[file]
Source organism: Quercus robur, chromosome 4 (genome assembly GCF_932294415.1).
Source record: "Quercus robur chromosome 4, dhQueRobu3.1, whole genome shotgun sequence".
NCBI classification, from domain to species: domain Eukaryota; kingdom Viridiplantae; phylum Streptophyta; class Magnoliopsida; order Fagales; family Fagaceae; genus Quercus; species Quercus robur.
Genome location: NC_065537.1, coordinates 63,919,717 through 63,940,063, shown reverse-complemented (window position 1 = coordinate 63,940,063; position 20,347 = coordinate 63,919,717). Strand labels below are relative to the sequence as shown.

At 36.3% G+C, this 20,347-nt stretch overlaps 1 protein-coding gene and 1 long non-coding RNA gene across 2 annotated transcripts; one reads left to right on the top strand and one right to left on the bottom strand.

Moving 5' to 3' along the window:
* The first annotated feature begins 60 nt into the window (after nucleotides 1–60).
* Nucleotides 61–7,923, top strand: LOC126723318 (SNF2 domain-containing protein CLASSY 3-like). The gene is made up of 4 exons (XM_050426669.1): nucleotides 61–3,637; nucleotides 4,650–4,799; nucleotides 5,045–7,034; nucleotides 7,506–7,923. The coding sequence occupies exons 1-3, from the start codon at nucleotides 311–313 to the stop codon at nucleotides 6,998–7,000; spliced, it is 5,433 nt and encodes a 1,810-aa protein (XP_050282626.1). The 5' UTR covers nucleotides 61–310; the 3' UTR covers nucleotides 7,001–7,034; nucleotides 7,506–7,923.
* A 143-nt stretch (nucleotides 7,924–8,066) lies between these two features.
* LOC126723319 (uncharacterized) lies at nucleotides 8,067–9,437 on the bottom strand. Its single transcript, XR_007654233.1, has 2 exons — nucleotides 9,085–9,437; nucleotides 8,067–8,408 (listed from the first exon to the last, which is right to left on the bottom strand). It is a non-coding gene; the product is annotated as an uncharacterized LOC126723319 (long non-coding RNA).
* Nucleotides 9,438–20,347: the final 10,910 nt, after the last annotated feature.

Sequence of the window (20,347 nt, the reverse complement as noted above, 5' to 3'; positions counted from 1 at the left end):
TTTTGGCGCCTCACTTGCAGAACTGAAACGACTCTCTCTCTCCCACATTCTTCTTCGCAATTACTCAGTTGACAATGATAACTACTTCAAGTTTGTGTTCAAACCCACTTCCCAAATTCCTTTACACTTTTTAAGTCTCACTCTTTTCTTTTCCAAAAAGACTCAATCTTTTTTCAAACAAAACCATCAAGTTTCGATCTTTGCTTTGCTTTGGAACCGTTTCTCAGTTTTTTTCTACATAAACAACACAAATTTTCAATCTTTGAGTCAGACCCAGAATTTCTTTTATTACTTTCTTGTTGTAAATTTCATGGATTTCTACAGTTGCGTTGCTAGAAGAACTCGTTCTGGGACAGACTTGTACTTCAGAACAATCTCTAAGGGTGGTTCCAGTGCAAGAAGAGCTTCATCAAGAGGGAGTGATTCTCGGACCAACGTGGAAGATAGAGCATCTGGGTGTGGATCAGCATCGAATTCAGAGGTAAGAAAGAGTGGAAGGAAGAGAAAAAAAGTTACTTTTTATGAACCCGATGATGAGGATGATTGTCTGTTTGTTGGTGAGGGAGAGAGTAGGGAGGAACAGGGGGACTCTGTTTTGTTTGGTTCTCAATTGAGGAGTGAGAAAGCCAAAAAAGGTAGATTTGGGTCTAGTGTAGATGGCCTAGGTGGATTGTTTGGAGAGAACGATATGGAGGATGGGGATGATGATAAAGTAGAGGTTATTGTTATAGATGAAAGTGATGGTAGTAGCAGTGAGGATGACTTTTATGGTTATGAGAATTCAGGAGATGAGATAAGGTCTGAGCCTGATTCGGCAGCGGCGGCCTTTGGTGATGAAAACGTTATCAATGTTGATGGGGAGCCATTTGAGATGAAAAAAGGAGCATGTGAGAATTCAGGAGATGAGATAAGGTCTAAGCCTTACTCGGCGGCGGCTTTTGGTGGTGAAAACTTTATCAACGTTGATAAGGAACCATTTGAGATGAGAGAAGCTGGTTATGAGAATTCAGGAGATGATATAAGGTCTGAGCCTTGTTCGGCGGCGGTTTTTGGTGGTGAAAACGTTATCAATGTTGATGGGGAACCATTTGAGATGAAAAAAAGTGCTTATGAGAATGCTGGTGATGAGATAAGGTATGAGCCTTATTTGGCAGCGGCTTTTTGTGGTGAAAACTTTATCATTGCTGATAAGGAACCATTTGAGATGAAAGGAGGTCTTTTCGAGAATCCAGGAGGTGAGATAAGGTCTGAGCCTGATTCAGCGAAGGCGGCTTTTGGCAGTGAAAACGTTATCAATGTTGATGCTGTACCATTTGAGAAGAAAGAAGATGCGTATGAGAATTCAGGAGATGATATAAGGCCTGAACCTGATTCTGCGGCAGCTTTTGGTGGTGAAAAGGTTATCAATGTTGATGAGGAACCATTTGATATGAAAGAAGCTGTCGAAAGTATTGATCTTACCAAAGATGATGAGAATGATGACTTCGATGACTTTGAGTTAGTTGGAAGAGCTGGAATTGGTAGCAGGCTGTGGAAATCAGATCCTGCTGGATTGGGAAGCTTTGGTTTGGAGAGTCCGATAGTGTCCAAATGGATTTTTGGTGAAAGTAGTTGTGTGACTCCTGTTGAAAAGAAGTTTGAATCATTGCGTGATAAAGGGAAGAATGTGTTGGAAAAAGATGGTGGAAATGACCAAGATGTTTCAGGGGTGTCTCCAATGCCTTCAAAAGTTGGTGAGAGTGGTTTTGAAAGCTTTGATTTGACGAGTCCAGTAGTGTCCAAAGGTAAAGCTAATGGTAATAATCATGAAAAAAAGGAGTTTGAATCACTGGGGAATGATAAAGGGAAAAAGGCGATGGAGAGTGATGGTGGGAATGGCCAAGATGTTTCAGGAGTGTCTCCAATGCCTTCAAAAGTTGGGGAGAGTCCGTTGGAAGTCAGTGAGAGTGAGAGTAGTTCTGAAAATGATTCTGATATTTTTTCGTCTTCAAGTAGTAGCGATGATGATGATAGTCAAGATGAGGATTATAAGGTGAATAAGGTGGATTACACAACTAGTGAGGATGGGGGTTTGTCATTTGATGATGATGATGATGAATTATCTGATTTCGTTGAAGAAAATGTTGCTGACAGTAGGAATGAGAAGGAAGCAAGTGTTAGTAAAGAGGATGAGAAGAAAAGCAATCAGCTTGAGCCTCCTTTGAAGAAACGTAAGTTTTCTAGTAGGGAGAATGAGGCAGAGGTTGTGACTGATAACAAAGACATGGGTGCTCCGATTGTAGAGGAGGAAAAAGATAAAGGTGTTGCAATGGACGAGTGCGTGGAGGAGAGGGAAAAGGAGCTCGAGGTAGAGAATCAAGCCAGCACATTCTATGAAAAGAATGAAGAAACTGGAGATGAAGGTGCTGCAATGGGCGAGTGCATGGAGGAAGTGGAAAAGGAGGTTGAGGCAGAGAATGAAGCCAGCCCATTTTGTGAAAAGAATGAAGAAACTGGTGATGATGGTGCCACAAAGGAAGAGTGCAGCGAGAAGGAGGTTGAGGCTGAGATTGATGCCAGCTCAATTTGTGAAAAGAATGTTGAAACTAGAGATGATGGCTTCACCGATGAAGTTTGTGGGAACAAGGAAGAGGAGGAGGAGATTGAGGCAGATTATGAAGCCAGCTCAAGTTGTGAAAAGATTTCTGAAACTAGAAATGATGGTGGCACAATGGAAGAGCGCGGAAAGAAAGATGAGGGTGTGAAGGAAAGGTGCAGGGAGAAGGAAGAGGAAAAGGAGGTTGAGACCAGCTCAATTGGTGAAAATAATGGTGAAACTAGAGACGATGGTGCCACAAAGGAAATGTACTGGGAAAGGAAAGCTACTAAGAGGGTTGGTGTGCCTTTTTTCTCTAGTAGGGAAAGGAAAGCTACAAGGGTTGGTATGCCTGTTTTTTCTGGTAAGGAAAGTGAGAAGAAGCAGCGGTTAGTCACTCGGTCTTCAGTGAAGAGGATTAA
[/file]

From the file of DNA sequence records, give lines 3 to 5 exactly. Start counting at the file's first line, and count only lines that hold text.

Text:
NCBI classification, from domain to species: domain Eukaryota; kingdom Viridiplantae; phylum Streptophyta; class Magnoliopsida; order Fagales; family Fagaceae; genus Quercus; species Quercus robur.
Genome location: NC_065537.1, coordinates 63,919,717 through 63,940,063, shown reverse-complemented (window position 1 = coordinate 63,940,063; position 20,347 = coordinate 63,919,717). Strand labels below are relative to the sequence as shown.

At 36.3% G+C, this 20,347-nt stretch overlaps 1 protein-coding gene and 1 long non-coding RNA gene across 2 annotated transcripts; one reads left to right on the top strand and one right to left on the bottom strand.